It can be hard to believe that the system you’re so dependent on during the warmer months of the year could be the enemy when it comes to your allergies. After all, in Central Florida, the temperature outside starts to rise at the same time the pollen count does.

Considering how closely tied your HVAC system is to your air quality, it isn’t too difficult to understand how allergens such as dust and pet dander can be circulated through your home again and again. Air passes through your air conditioner somewhere between five and seven times a day. That’s a lot of time for different air pollutants and particulates to make their way from one room to another.

On the other side of the battle, your HVAC system does have certain defenses that work to try and keep seasonal allergies to a minimum. Air filters are your first and best line of defense against allergens, bacteria, and other pollutants. They come in a variety of types and styles, but most HVAC systems have a preferred filter standard that you should commit to.

Bearing that in mind, the fight against seasonal allergies isn’t hopeless. In fact, your air conditioner can be more of a friend than a foe if you take the right steps to keep allergies out of your system and away from your breathing air.

How To Keep Allergies Away with Air Conditioning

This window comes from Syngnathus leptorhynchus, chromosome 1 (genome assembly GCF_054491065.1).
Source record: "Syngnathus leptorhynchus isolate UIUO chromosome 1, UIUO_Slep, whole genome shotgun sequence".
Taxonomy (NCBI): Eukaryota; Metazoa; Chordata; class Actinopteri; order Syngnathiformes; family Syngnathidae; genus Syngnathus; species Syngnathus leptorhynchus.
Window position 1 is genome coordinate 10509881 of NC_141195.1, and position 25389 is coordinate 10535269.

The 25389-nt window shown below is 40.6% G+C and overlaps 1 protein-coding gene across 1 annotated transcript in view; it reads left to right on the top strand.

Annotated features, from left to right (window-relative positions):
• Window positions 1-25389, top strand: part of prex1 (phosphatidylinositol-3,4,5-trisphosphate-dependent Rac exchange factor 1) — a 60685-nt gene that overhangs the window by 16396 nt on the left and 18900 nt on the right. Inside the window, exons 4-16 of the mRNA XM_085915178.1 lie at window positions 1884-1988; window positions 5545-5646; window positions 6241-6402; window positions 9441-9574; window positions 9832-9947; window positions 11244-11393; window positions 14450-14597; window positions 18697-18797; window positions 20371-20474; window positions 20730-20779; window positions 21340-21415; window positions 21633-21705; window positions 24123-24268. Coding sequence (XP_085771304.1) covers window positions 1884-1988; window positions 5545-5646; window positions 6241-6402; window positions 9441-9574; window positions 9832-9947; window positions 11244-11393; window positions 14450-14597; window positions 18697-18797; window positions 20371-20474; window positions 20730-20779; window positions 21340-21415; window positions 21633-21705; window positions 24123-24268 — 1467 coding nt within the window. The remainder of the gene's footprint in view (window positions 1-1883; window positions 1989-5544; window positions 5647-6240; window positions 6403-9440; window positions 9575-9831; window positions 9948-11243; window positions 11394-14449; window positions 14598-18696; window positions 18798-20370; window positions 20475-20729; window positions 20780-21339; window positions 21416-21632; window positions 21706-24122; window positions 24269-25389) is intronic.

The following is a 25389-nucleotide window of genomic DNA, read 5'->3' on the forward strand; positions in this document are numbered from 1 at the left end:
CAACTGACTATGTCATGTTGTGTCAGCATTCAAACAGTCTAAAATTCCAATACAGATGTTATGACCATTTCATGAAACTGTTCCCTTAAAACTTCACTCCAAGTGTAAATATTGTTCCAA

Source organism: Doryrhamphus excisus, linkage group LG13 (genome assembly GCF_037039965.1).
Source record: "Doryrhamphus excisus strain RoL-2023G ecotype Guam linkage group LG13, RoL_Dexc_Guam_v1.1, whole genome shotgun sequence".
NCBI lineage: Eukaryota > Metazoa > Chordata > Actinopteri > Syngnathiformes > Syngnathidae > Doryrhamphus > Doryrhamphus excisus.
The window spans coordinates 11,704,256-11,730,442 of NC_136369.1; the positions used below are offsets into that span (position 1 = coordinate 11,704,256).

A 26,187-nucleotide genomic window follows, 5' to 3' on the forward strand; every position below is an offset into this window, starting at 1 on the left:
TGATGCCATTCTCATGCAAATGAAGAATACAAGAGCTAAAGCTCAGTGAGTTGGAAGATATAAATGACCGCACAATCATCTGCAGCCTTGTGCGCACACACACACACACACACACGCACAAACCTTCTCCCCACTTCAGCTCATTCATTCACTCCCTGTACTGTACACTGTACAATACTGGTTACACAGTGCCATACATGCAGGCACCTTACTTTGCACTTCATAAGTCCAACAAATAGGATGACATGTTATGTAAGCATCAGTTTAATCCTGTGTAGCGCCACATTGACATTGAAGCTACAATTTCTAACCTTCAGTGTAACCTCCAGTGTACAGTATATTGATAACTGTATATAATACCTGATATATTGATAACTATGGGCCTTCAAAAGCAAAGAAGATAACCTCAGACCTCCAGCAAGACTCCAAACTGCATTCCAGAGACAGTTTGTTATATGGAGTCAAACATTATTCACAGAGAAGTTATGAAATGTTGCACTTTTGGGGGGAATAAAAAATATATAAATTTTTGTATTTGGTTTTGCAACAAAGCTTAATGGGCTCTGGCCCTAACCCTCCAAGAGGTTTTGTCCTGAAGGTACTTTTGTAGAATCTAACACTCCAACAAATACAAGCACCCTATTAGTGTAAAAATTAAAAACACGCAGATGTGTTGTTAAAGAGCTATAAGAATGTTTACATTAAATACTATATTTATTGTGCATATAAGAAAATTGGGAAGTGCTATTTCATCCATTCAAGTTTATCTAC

Your home appliances can only perform efficiently if you set them up to. For example, leaving your refrigerator door open isn’t going to keep your food at the temperature it needs to be.

The same goes for your HVAC system. There are certain maintenance chores that either you or a professional should perform in order to keep your system in good shape and keep allergies to a minimum.

Here are some key tasks to perform so that your home can stay allergen-free:

Change Your Filter.

A good air filter will remove dust, dander, pollen, tobacco, bacteria, and so many other pollutants that you could breathe in out of your air. In fact, certain ones, like HEPA filters, can dramatically improve your air quality by removing 99.97% of air particulates.

The frequency in which you should change your filter depends on the type of filter you have and how many allergens are actually making their way through your system. Some filters are good for most of the year, while others need to be regularly changed every few months.

Research which filter is best for your HVAC system or talk to an expert to learn what their professional opinion is.